• Consider the third exam/final exam example.
  • The line of best fit is: y ^ = -173.51 + 4.83x y ^ =-173.51+4.83x with r = 0.6631 r=0.6631 and there are n = 11n = 11 data points.
  • Can the regression line be used for prediction? Given a third exam score (xx value), can we use the line to predict the final exam score (predicted yy value)?
  • H o H o : ρρ = 0
  • H a H a : ρρ ≠ 0
  • αα = 0.05
  • Use the "95% Critical Value" table for rr with df = n -2 = 11 -2 =9df=n-2=11-2=9
  • The critical values are -0.602 and +0.602
  • Since 0.6631>0.6020.6631>0.602, r r is significant.
  • Decision: Reject H o H o :
  • Conclusion:There is sufficient evidence to conclude that there is a significant linear relationship between xx and yy because the correlation coefficient is significantly different from 0.
  • Because rr is significant and the scatter plot shows a linear trend, the regression line can be used to predict final exam scores.

Example 4: Additional Practice Examples using Critical Values

Suppose you computed the following correlation coefficients. Using the table at the end of the chapter, determine if rr is significant and the line of best fit associated with each rr can be used to predict a yy value. If it helps, draw a number line.

  1. r=-0.567r=-0.567 and the sample size, nn, is 19. The df=n-2=17df=n-2=17. The critical value is -0.456. -0.567-0.567<-0.456-0.456 so rr is significant.
  2. r=0.708r=0.708 and the sample size, nn, is 9. The df=n-2=7df=n-2=7. The critical value is 0.666. 0.708>0.6660.708>0.666 so rr is significant.
  3. r=0.134r=0.134 and the sample size, nn, is 14. The df=14-2=12df=14-2=12. The critical value is 0.532. 0.134 is between -0.532 and 0.532 so rr is not significant.
  4. r=0r=0 and the sample size, nn, is 5. No matter what the dfs are, r=0r=0 is between the two critical values so rr is not significant.

Assumptions in Testing the Significance of the Correlation Coefficient

Testing the significance of the correlation coefficient requires that certain assumptions about the data are satisfied. The premise of this test is that the data are a sample of observed points taken from a larger population. We have not examined the entire population because it is not possible or feasible to do so. We are examining the sample to draw a conclusion about whether the linear relationship that we see between xx and yy in the sample data provides strong enough evidence so that we can conclude that there is a linear relationship between xx and yy in the population.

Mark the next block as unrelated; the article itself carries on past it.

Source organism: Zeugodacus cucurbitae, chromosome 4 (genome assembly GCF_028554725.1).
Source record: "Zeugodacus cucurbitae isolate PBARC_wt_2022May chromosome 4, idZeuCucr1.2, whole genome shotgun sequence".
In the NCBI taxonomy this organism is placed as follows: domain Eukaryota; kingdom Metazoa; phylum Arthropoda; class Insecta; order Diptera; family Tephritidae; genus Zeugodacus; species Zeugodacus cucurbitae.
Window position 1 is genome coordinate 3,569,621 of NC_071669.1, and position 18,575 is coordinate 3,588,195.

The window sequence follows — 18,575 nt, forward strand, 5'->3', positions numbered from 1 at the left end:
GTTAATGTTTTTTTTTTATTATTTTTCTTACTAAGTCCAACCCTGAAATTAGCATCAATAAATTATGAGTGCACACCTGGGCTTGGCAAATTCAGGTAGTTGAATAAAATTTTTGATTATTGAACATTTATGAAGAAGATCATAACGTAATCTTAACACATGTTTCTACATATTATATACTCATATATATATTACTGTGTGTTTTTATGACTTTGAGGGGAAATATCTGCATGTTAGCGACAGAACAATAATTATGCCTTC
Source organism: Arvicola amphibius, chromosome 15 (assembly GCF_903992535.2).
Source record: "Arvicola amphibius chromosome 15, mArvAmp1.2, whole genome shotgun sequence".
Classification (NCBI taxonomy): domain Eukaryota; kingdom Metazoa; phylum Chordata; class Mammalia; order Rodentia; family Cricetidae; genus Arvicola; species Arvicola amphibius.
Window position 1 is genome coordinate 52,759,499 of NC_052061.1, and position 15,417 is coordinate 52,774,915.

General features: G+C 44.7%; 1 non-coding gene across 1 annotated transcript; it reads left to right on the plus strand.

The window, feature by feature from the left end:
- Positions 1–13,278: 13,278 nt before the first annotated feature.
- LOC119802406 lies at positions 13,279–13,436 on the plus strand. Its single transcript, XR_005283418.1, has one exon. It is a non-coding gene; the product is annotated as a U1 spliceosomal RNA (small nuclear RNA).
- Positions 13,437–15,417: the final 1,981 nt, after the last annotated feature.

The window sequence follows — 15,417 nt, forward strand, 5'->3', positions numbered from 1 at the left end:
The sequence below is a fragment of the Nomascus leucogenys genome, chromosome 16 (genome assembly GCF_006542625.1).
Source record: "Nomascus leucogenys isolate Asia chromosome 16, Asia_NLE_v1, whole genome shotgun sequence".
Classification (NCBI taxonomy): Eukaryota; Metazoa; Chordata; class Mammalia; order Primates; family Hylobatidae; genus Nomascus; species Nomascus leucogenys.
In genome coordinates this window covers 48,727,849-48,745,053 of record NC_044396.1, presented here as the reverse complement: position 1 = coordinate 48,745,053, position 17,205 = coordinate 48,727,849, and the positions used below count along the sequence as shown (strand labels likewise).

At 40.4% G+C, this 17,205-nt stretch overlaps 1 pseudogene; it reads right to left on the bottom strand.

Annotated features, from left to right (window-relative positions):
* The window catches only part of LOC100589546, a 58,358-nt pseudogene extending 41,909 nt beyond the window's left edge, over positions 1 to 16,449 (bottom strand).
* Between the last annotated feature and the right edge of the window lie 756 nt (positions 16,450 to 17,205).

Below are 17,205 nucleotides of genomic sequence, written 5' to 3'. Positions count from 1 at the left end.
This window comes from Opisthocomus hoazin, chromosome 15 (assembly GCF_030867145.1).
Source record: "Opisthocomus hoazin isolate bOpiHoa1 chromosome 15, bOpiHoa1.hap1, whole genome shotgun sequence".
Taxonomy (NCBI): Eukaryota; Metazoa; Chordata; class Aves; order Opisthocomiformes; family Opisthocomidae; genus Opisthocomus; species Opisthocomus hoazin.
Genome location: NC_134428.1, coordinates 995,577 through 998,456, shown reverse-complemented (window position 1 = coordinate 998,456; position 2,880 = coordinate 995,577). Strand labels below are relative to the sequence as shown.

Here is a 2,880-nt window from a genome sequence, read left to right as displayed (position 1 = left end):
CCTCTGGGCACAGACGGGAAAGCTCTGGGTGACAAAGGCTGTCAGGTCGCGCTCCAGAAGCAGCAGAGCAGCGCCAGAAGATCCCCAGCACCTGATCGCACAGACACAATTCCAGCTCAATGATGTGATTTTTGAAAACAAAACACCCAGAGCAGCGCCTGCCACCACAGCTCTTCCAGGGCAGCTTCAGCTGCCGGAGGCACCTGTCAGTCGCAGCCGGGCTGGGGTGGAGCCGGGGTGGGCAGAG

The regression line equation that we calculate from the sample data gives the best fit line for our particular sample. We want to use this best fit line for the sample as an estimate of the best fit line for the population. Examining the scatterplot and testing the significance of the correlation coefficient helps us determine if it is appropriate to do this.

The assumptions underlying the test of significance are:

  • There is a linear relationship in the population that models the average value of yy for varying values of xx. In other words, the expected value of yy for each particular value lies on a straight line in the population. (We do not know the equation for the line for the population. Our regression line from the sample is our best estimate of this line in the population.)
  • The yy values for any particular xx value are normally distributed about the line. This implies that there are more yy values scattered closer to the line than are scattered farther away. Assumption (1) above implies that these normal distributions are centered on the line: the means of these normal distributions of yy values lie on the line.
  • The standard deviations of the population yy values about the line are equal for each value of xx. In other words, each of these normal distributions of yy values has the same shape and spread about the line.
  • The residual errors are mutually independent (no pattern).

Figure 4: The y values for each x value are normally distributed about the line with the same standard deviation. For each x value, the mean of the y values lies on the regression line. More y values lie near the line than are scattered further away from the line.
A downward sloping regression line is shown with the y values normally distributed about the line with equal standard deviations for each x value. For each x value, the mean of the y values lies on the regression line. More y values lie near the line than are scattered further away from the line.

**With contributions from Roberta Bloom